Phaneroscopy, Semeiotic, Logic
Edited By Elize Bisanz
Phaneroscopy: Or, the Natural History of Concepts
Every undertaking begins,—its purpose being determined beforehand,—with a review of the materials and other means at one’s command. Now science, in the sense in which I have defined that word,—namely, as the cooperative business, or life-occupation, of finding out and making sure of the truth by the speediest methods known,—is an undertaking. Whence, etc.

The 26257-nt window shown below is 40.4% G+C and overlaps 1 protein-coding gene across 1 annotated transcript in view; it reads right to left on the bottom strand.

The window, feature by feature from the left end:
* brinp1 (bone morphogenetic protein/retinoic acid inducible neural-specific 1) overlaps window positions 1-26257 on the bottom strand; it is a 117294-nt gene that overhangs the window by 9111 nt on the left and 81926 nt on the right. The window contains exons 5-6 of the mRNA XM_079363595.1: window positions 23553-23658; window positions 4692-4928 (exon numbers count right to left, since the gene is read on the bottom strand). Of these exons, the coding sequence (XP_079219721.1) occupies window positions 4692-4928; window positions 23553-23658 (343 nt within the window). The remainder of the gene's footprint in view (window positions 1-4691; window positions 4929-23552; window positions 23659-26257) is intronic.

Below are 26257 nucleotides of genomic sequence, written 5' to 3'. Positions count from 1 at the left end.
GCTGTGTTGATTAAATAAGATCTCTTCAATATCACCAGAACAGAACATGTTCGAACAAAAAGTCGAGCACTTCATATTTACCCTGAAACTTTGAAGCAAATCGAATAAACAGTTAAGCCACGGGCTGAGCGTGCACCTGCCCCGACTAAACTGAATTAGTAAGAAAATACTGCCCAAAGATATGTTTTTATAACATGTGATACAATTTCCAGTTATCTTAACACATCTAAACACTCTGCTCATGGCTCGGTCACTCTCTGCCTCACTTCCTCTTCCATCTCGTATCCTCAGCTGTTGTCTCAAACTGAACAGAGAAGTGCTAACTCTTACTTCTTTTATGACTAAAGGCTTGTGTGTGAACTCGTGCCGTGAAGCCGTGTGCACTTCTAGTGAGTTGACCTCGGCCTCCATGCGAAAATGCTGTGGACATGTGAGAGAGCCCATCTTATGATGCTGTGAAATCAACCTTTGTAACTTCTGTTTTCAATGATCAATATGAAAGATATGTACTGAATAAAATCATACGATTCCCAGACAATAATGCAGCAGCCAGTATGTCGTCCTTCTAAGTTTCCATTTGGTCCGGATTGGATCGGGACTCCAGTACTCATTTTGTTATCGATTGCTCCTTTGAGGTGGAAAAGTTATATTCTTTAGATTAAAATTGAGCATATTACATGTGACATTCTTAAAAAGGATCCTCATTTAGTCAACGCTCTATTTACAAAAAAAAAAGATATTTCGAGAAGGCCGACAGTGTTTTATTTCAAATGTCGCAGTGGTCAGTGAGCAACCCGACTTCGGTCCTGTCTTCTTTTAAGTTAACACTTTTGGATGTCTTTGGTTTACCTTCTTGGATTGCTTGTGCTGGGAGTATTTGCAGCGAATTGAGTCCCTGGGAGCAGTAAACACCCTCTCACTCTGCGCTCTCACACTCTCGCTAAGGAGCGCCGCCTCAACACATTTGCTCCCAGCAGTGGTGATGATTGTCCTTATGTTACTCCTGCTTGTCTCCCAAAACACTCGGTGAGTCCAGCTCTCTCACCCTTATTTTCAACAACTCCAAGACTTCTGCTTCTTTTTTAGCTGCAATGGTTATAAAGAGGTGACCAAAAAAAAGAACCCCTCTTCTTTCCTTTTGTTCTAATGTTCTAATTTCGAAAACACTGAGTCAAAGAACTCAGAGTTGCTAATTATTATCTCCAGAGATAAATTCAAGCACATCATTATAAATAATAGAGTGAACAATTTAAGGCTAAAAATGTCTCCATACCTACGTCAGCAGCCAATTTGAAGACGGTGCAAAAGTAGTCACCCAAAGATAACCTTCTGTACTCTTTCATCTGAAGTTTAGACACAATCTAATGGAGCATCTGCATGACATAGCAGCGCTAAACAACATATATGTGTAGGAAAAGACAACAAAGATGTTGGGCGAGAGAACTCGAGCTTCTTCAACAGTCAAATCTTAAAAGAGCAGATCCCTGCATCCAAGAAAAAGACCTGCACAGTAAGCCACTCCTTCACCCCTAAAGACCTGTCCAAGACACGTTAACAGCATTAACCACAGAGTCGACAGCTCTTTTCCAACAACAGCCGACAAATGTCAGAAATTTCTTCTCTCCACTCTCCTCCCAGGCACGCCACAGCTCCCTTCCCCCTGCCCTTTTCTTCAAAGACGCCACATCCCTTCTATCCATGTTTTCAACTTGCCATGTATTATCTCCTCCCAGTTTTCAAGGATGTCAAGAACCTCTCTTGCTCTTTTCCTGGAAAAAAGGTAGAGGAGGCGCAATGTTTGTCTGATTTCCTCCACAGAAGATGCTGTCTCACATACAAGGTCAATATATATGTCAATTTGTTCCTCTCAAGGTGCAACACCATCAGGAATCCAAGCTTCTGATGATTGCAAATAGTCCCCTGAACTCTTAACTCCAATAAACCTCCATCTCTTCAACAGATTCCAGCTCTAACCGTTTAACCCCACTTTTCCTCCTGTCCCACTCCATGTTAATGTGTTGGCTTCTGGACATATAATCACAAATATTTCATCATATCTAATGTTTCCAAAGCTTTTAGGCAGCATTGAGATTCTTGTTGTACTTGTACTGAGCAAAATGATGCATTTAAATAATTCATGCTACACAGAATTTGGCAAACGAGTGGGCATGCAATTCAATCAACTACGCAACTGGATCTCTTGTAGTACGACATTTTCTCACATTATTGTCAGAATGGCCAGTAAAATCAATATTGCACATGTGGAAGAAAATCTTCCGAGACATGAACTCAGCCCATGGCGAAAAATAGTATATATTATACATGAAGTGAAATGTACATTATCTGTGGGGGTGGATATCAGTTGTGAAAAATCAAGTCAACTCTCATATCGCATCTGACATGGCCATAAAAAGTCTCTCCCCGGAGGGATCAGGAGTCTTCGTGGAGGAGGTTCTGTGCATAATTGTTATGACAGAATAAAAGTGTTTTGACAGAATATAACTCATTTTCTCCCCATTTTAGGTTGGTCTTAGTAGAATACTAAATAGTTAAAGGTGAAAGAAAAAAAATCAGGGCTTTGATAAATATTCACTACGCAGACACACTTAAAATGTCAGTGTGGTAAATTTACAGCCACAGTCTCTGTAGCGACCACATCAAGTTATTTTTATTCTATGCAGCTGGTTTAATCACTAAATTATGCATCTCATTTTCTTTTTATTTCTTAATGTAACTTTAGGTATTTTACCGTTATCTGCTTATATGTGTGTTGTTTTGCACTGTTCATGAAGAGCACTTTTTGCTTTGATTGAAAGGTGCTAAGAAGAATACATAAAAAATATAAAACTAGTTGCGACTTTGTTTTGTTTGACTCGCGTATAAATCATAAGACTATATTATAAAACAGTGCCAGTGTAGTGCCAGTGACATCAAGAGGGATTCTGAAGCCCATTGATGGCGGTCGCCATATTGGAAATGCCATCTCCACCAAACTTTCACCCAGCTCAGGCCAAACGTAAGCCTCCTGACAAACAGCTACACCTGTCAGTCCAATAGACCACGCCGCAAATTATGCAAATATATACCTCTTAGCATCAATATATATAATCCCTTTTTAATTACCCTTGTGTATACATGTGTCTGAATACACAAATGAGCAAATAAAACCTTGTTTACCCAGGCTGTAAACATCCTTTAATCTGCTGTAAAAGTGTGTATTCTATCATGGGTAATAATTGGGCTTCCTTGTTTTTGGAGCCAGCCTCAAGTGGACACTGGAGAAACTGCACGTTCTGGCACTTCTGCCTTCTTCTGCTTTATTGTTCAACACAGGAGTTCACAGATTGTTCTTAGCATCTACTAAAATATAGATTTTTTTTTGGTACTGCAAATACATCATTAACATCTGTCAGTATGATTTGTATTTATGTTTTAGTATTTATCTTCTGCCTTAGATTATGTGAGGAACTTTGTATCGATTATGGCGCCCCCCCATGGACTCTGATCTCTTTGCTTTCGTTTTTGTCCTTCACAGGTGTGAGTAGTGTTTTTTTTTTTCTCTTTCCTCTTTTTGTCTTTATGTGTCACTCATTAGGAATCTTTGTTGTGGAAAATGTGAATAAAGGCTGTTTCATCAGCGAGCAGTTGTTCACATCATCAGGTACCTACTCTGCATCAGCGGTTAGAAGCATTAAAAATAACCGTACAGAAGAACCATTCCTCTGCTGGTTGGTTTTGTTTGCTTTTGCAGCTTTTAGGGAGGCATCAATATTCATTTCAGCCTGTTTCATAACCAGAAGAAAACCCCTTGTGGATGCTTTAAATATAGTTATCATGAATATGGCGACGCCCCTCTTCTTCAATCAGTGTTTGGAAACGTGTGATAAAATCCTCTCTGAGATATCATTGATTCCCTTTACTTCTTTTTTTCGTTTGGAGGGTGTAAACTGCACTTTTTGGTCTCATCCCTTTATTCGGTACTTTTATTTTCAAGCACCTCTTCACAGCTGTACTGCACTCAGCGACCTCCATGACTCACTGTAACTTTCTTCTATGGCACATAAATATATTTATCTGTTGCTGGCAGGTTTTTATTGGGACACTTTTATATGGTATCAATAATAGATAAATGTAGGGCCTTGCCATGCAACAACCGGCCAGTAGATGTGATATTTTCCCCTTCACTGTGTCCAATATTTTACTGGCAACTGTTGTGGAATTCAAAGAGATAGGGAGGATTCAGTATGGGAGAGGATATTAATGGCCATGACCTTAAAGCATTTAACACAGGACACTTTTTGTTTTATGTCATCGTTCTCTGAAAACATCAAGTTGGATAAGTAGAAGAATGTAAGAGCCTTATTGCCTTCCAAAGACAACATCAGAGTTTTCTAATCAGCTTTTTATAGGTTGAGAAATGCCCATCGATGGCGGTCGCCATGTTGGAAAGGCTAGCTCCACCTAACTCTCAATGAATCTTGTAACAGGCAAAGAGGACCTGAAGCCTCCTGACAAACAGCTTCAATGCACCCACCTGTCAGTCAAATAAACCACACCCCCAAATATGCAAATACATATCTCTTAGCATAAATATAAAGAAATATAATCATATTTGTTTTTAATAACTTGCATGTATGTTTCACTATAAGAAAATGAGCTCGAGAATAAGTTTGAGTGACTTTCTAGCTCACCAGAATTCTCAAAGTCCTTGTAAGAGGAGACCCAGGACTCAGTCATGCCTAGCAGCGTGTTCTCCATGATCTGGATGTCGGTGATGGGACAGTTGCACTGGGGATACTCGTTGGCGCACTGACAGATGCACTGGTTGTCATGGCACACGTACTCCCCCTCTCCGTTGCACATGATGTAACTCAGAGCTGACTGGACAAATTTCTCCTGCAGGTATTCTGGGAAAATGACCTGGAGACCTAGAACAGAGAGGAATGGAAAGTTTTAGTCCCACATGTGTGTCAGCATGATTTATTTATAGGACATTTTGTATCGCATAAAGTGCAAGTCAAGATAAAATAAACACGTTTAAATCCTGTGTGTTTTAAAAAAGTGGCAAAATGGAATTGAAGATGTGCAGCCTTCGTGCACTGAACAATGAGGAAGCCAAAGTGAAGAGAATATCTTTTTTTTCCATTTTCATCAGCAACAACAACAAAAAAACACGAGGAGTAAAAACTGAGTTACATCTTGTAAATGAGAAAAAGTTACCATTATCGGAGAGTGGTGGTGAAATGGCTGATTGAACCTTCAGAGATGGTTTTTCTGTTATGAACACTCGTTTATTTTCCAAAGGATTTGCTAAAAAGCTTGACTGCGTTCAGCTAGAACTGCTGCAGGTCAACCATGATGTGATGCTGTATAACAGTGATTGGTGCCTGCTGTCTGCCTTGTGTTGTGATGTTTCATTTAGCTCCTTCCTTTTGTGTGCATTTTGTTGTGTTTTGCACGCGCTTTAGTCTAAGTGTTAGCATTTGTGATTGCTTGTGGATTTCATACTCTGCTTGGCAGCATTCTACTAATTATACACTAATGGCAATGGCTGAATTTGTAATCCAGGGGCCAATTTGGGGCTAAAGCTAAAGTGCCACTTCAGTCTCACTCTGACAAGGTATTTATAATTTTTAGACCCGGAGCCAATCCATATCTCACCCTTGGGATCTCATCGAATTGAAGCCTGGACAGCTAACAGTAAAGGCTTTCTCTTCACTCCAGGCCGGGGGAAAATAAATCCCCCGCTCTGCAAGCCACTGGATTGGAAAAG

We have to consider that the great body of truth can only be discovered and ascertained by specially devised observations made by specially trained senses with specially informed intelligences behind them. I follow Jeremy Bentham in calling all that business by the name of Idioscopy. But in its entirety and in every part, Idioscopy presupposes a considerable body of other truth, which may be roughly described as instinctive, that is, traditionally hereditary, but familiarized by the everyday experience of everybody. As it first comes to us, this fundamental and unscientific knowledge is immeasurably more trustworthy than any scientific results ever can be; for the scientist rests his whole procedure upon propositions that form parts of it, and that hardly anything can drive him even to correct a little, and that nothing at all can induce him to deny. But that fundamental knowledge as we first find ourselves possessed of it is exceedingly vague. It answers well as a guide in everyday life; but when we come to scientific theory, it is insufficient and must be subjected to criticism. That criticism has, however, unfortunately hitherto yielded only doubtful...
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